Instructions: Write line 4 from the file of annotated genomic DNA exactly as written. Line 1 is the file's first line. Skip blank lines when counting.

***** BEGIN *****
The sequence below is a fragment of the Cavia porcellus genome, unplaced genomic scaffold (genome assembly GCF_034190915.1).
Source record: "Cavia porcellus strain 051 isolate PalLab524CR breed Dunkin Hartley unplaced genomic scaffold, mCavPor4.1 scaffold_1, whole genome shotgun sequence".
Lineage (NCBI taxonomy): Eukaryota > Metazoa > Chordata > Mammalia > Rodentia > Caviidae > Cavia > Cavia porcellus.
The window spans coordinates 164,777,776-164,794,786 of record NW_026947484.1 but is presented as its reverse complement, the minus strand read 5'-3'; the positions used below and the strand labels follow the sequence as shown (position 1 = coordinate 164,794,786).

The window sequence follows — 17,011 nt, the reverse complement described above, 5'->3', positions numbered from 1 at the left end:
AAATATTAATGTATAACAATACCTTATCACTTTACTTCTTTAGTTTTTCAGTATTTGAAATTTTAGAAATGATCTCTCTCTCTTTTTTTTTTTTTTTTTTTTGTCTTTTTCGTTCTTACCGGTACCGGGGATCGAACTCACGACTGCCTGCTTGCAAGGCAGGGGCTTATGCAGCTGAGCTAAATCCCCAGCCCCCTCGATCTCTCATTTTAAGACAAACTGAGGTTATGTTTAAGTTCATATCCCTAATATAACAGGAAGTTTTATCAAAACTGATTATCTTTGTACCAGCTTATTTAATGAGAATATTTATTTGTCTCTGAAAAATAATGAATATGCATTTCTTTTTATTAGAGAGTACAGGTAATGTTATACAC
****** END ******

The window spans coordinates 164,777,776-164,794,786 of record NW_026947484.1 but is presented as its reverse complement, the minus strand read 5'-3'; the positions used below and the strand labels follow the sequence as shown (position 1 = coordinate 164,794,786).